Android One was originally announced in a haze of confusion, basically pitched as a pure Android version that would run in stock form on manufacturers' hardware.
That hadn't been previously as everyone, apart from the Nexus and Pixel phones, would alter the software in some way; Sony, Huawei, HTC, LG, Samsung, OnePlus and even Motorola makes changes and add additional apps and services.
Nokia does not. Its version of Android is, excuse the parlance, pure as the driven snow, as close to a Google Pixel as you'll get.
That's brought great benefits to Nokia's existing devices launched in 2017: it was one of the first manufacturers to update to Android Oreo from Nougat, several months ahead of established rivals and it's kept up with monthly security updates too.
Android One is essentially what Nokia was already doing, it's pure Android without added bloat - there's no custom launcher, no additional mail app, no pre-installed Microsoft or Facebook apps. It's Google's core services, pure and secure, and with 2 years of OS upgrades.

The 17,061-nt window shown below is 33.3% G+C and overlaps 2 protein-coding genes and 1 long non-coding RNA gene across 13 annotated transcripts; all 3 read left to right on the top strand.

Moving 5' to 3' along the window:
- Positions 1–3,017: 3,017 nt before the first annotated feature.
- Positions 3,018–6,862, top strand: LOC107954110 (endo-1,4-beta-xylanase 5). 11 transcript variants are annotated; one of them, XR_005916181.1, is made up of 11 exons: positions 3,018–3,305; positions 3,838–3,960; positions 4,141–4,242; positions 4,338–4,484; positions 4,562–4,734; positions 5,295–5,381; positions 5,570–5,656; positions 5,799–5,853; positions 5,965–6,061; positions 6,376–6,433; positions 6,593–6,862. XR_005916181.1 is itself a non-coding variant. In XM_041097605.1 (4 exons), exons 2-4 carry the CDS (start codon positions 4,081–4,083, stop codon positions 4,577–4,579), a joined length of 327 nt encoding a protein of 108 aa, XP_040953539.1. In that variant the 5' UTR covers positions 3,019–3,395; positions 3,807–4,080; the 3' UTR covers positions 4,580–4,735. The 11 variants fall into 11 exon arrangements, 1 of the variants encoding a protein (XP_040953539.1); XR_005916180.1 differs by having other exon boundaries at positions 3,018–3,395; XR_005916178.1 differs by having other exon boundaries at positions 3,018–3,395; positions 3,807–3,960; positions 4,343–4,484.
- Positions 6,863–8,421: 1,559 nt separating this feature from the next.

That's everything that Nokia was already doing.
With this in mind, it isn't really a huge change for Nokia, but it will see Android One branding on its new run of handsets - the new Nokia 6, Nokia 7 Plus and the fabulous Nokia 8 Sirocco.
The reason this shift really matters is that this is the first time a manufacturer has gone "all in" on Android One. HTC has the U11 Life, Motorola has the Android One Moto X4 and there are a few other models, but no one is offering a wide catalogue of devices, globally, that are pure Android.
For Google, it means that Android One really has a poster child in Nokia. As a customer, it's important to realise that Android One isn't a hobbled or cut down version of Android: the only thing removed is the manufacturer bloat you didn't want in the first place.
And we're all for that.